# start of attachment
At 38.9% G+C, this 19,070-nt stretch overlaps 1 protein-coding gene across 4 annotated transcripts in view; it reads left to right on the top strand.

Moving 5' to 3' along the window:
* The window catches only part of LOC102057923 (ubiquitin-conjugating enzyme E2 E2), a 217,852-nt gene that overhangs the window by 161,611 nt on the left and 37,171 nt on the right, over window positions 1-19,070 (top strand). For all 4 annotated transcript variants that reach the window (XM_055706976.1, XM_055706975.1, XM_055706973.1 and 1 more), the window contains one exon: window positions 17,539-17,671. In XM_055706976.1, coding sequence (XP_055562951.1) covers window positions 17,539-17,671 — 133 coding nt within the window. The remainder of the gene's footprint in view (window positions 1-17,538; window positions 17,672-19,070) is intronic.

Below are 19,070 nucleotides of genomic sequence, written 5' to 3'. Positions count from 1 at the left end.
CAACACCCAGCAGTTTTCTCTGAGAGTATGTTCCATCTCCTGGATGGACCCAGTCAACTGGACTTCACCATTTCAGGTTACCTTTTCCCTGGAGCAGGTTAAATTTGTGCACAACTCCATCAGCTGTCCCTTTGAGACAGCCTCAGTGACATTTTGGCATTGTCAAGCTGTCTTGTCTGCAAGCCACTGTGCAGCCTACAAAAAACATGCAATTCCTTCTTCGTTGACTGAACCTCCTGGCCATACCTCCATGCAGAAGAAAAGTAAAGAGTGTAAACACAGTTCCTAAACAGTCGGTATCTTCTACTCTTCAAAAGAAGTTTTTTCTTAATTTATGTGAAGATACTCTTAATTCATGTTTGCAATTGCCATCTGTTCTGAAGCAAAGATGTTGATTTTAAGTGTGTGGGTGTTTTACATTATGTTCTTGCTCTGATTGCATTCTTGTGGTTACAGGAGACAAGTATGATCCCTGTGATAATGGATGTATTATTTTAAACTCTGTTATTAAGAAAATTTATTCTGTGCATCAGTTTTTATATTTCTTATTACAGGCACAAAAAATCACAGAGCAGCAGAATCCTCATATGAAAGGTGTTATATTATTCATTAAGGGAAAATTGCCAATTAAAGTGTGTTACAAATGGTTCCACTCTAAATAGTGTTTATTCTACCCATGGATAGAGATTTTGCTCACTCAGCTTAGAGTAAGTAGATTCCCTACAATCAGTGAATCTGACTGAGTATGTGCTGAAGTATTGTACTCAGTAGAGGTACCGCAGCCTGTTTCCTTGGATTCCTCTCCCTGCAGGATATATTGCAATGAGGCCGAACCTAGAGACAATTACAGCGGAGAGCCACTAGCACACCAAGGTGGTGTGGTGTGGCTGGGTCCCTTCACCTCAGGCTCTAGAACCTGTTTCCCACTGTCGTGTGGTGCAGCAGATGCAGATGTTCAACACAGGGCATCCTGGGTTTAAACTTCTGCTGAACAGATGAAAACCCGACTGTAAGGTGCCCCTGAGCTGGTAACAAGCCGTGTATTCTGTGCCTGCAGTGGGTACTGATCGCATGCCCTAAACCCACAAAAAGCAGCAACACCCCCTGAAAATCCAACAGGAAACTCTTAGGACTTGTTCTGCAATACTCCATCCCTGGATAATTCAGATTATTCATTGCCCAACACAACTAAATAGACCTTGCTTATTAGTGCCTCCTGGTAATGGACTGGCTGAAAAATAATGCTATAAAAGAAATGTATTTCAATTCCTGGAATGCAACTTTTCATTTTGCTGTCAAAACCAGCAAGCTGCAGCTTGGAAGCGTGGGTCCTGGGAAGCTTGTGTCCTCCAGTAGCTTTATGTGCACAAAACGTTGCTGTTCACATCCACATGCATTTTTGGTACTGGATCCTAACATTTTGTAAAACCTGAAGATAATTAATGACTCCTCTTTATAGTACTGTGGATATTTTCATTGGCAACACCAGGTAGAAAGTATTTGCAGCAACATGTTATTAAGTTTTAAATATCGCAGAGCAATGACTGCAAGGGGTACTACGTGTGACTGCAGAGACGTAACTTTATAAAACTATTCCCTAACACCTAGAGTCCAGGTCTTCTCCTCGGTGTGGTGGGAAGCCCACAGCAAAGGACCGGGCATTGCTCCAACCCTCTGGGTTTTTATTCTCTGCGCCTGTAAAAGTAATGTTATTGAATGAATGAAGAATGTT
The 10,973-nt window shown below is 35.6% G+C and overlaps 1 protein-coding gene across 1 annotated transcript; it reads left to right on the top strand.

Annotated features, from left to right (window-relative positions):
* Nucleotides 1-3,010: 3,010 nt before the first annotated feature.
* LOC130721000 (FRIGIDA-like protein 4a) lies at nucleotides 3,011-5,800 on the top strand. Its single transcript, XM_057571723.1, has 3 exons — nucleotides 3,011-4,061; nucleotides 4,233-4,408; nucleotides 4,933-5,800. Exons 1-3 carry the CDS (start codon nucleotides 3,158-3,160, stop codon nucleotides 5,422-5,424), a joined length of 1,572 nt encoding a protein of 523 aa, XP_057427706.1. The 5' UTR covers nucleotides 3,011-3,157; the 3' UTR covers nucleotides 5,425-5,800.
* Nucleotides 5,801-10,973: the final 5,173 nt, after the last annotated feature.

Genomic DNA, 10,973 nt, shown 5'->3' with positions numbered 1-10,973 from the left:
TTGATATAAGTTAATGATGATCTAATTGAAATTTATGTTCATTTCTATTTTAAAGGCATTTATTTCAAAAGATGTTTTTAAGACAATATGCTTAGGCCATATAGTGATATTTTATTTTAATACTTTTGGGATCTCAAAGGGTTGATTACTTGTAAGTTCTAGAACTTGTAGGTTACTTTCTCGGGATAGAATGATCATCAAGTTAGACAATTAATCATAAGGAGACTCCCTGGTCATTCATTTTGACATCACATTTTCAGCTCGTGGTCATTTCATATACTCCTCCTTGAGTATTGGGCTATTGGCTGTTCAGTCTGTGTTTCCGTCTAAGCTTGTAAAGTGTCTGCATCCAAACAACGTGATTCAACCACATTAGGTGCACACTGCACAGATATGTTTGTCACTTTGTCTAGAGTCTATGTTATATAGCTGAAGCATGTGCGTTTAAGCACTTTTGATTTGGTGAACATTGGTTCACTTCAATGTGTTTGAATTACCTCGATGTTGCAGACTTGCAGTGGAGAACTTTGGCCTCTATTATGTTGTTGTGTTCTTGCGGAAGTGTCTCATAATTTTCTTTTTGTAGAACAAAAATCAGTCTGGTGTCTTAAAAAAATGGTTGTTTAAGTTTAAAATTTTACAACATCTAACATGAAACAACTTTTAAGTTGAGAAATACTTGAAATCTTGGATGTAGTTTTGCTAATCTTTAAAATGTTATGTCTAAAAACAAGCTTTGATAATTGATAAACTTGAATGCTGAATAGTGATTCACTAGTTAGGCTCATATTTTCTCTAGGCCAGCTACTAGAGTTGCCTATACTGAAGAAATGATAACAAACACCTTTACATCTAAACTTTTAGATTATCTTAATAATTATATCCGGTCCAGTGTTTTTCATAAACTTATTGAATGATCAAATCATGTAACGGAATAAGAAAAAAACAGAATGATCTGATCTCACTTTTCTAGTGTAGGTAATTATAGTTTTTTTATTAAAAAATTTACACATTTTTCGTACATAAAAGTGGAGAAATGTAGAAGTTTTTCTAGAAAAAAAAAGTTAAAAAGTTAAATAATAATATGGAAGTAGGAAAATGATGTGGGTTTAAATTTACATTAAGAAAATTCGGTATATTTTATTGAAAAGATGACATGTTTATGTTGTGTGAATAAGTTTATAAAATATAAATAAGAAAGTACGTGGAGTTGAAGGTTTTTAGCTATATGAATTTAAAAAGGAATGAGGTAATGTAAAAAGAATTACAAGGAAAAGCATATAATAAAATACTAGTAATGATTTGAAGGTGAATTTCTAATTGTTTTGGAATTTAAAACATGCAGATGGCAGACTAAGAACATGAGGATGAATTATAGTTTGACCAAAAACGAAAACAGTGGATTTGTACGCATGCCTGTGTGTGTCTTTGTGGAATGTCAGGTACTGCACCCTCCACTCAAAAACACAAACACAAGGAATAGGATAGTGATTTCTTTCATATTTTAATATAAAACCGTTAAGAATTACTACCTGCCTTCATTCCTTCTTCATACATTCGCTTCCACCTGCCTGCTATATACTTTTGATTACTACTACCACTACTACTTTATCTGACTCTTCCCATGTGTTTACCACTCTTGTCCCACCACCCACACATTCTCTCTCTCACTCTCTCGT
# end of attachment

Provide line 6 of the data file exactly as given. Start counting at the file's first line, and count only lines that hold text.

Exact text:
The 10,973-nt window shown below is 35.6% G+C and overlaps 1 protein-coding gene across 1 annotated transcript; it reads left to right on the top strand.